We also had a couple of great assignments that involved writing. Each assignment involved reading something from a selected list, and then writing about it by following the course rubric. The hardest thing about these assignments is learning how to pare down my writing. For example, one assignment called for a ONE-PAGE paper about an illustrator; however, the instructions also called for us to become an expert on that illustrator by reading several of his/her works and research him/her on the internet! Let's just suffice to say that my paper was actually 2 pages, not one. I used Chris Van Allsburg as my illustrator, and discovered so much about him and his unique books.

Another assignment asked us to suggest a poem for class study and for a detailed plan to teach various skills (not just poetry) in a cross-curricular format. I really enjoyed that assignment! I used the book Whiff of Pine, Hint of Skunk as the basis for my lesson, since there are so many ways to connect it to science curriculum (and much more)!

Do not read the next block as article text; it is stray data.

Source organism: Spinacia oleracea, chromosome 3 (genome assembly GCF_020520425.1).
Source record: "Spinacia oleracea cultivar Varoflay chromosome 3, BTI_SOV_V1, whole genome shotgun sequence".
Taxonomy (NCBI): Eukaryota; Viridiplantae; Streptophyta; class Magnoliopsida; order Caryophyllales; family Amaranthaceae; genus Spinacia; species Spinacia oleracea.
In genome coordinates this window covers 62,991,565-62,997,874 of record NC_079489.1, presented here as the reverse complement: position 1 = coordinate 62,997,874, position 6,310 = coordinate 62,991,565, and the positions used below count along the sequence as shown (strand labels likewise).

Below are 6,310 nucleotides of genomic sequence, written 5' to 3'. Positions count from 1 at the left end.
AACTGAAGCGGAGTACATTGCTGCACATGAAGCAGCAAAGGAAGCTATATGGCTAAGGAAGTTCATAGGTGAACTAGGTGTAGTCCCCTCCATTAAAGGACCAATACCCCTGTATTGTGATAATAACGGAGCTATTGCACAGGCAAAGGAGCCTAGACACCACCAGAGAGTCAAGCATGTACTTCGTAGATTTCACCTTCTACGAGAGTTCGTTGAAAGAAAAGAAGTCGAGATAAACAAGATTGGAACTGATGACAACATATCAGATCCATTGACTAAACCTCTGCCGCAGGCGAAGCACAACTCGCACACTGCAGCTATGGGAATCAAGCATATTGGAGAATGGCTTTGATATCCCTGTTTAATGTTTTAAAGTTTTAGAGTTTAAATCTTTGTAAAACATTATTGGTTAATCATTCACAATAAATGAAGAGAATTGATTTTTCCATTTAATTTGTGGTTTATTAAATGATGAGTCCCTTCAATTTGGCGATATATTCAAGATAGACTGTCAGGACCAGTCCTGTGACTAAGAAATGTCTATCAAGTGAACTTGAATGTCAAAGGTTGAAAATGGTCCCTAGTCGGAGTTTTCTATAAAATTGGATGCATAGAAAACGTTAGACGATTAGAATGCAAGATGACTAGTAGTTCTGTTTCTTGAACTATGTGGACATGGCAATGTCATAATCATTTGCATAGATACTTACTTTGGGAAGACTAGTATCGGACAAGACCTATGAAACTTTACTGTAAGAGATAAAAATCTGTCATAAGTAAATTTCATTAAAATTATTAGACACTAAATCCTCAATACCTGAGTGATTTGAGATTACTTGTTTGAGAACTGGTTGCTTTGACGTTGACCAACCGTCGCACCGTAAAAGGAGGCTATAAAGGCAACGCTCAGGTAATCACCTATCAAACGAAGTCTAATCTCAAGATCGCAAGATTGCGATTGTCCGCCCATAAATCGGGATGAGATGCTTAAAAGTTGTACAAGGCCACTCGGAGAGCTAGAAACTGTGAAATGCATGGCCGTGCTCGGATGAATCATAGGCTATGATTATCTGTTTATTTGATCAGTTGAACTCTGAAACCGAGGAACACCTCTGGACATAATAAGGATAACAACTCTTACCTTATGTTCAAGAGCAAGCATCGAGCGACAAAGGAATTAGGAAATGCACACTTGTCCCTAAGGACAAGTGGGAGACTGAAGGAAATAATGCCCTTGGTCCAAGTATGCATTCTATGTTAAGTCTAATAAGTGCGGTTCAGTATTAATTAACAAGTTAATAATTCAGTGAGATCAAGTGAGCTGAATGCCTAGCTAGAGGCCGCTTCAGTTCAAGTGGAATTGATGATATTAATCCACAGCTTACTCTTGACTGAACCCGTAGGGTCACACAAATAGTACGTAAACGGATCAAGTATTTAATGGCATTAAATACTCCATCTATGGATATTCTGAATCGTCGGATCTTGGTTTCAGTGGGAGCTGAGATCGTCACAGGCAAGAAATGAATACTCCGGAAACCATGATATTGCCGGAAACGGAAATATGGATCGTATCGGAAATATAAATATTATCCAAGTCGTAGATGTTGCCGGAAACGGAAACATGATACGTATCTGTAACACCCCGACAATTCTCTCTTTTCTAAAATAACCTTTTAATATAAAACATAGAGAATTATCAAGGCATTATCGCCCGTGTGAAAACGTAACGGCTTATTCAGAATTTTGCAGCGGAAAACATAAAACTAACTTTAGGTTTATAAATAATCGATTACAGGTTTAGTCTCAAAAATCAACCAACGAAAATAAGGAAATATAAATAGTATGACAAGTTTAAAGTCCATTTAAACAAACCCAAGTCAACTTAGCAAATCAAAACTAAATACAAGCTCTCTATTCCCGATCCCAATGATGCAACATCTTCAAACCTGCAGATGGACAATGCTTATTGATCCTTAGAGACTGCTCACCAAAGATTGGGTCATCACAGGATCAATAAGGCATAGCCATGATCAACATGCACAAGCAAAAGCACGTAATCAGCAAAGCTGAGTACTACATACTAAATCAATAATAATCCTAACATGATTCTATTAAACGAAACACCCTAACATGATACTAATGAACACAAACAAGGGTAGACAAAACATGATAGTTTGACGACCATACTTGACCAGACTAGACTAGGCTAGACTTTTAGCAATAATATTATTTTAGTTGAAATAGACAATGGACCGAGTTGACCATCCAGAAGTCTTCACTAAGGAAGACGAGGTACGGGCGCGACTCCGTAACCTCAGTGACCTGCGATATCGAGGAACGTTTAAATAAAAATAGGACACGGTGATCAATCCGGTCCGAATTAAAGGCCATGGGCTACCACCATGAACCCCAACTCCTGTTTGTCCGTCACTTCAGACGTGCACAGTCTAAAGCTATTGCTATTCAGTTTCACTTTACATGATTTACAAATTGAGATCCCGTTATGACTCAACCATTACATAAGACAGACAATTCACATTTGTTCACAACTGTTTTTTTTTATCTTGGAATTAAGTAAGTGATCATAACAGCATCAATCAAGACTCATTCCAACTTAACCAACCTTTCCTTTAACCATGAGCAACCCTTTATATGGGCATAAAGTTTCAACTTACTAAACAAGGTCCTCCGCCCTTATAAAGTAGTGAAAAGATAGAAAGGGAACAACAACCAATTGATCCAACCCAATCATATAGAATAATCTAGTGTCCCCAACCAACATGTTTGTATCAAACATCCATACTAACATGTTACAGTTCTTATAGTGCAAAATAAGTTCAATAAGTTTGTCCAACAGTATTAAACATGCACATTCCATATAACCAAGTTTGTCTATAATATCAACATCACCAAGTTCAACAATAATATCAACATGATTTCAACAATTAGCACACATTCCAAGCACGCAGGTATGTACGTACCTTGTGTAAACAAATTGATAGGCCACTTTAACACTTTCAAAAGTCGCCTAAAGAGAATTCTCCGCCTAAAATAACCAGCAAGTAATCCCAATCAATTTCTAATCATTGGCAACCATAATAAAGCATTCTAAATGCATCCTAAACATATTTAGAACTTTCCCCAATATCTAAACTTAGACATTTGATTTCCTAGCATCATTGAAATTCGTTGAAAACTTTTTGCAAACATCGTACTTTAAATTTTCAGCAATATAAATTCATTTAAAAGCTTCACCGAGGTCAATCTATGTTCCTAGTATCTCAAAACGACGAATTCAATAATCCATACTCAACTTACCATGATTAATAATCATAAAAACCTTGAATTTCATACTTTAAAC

Most recently, we were given an assignment to read two different children's books that re-imagined a fairy tale. There are so many great ones out there, I had trouble deciding. I ended up going for a Gingerbread Man retelling, by using The Sugar Child and The Stinky Cheese Man. These two books are roughly based on the same story, but are polar opposites in reality. It made the writing so much easier, and the reading so much more fun! (Of course, this paper was supposed to be 1-2 pages, and ended up 2 1/2. Proud of myself for keeping it that short!)

Can't wait to see what the next assignment will be!

Reading suggestions? Well, any of the above, obviously. And dive into the above assignments on your own! You never know which book will spark your enthusiasm until you try!